A subdivision of diverse groups into more homogenous samples is proposed as a way to gain clearer information on the treatment compliance dynamics and factors that influence it for a particular group. Namely, it is proposed to focus on African American females living with HIV and the acquisition of social support in combination with HIV treatment as a contributing factor. Social support is recognized as one of the most effective, flexible, and diverse ways to achieve treatment adherence (Surface, 2007). The hypothesis is that social support added to the HIV treatment improves treatment compliance in African-American females.
specifically for you
for only $16.05 $11/page
The collection of data in this research involves investigating personal record and histories of patients; therefore strict confidentiality is to be in place to avoid a breach of ethics (Berg, 2001). Sampling will be conducted without blinding the researchers following the predetermined inclusion criteria in order to achieve homogeneity of the participant groups.
The proposed sample should combine 100 African American females and be divided into treatment and control groups of 50 women each; the sampling strategy is convenience (inclusion criteria: living with HIV, being of African American background, receiving HIV treatment, obtaining social support services – for the treatment group only). Treatment group should include the participants receiving social support in a combination with HIV treatment. The control group would include women with HIV, who receive treatment but no social support.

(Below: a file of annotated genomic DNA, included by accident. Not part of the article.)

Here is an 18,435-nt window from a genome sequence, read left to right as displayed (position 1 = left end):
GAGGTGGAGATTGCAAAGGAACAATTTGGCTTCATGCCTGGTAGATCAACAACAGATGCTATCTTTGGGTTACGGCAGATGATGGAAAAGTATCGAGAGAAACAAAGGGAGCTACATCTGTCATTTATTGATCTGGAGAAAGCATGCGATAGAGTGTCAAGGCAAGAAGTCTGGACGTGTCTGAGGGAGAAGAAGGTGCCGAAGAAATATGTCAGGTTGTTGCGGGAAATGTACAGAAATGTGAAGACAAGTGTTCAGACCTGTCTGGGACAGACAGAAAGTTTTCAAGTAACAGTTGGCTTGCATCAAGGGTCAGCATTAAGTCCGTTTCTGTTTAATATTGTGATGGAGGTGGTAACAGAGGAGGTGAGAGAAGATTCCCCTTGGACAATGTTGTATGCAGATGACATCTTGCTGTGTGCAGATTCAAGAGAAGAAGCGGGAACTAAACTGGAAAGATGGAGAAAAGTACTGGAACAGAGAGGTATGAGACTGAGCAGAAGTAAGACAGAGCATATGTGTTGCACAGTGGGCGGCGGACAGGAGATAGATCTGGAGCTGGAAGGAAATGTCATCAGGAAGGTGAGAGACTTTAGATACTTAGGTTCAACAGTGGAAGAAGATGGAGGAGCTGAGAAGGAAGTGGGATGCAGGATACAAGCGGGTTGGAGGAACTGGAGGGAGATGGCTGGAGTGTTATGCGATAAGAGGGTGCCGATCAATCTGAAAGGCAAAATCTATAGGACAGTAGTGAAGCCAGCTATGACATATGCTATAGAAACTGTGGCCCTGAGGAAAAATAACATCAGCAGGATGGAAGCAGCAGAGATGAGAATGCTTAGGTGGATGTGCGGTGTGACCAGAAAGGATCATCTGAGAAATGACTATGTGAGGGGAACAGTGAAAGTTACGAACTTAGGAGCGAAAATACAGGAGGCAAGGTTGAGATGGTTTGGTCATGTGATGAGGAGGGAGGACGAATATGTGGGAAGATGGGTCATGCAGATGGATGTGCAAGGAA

An interview is proposed as one of the research methods for this study. Data collection will be conducted by means of a structured conversation with the participants (that will be written down) directed at the issue of perceived obstacles to treatment compliance. Further, the reasons named by the participants will be coded and grouped for inductive analysis and presentation in a form of a table based on popularity of answers. Besides the interview, the participants’ treatment compliance will be investigated based on their treatment records. Additionally, the treatment group will be interviewed about the contribution of social support – the answers will be coded and put in a table based on their popularity for data presentation.
The code words of the two groups will be compared in order to reveal the similarities and differences in the perceived obstacles to HIV treatment. Also, the overall compliance rates of both groups will be calculated and compared.
Findings, Limitations, Conclusion
The study’s primary potential limitation is the small size of the sample; this factor may result in the inconsistency of the research findings when applied to a bigger group. Another limitation is the potential presence of highly personalized and individual barriers. Overall, the study findings are expected to shed the light on the issue of HIV treatment compliance and the impact of social support on it revealing the main benefits and barriers.
Berg, B. (2001). Qualitative research methods for the social sciences. Boston, MA: Allyn & Bacon.
100% original paper
on any topic
done in as little as
Kalichman, S. C., Catz, S., & Ramachandran, B. (1999). Barriers to HIV/AIDS treatment and treatment adherence among African-American adults with disadvantaged education. Journal of the National Medical Association, 91(8), 439-446.
Remien, R. H., Hirky, A., Johnson, M. O., Weinhardt, L. S., Whittier, D., & Le, G. (2003). Adherence to Medication Treatment: A Qualitative Study of Facilitators and barriers among a diverse sample of HIV+ Men and Women in Four U.S. Cities. AIDS and Behavior, 7(1), 61-72.
Surface, D. (2007). HIV/AIDS Medication Compliance: How Social Support Works. Social Work Today, 7(5), 20.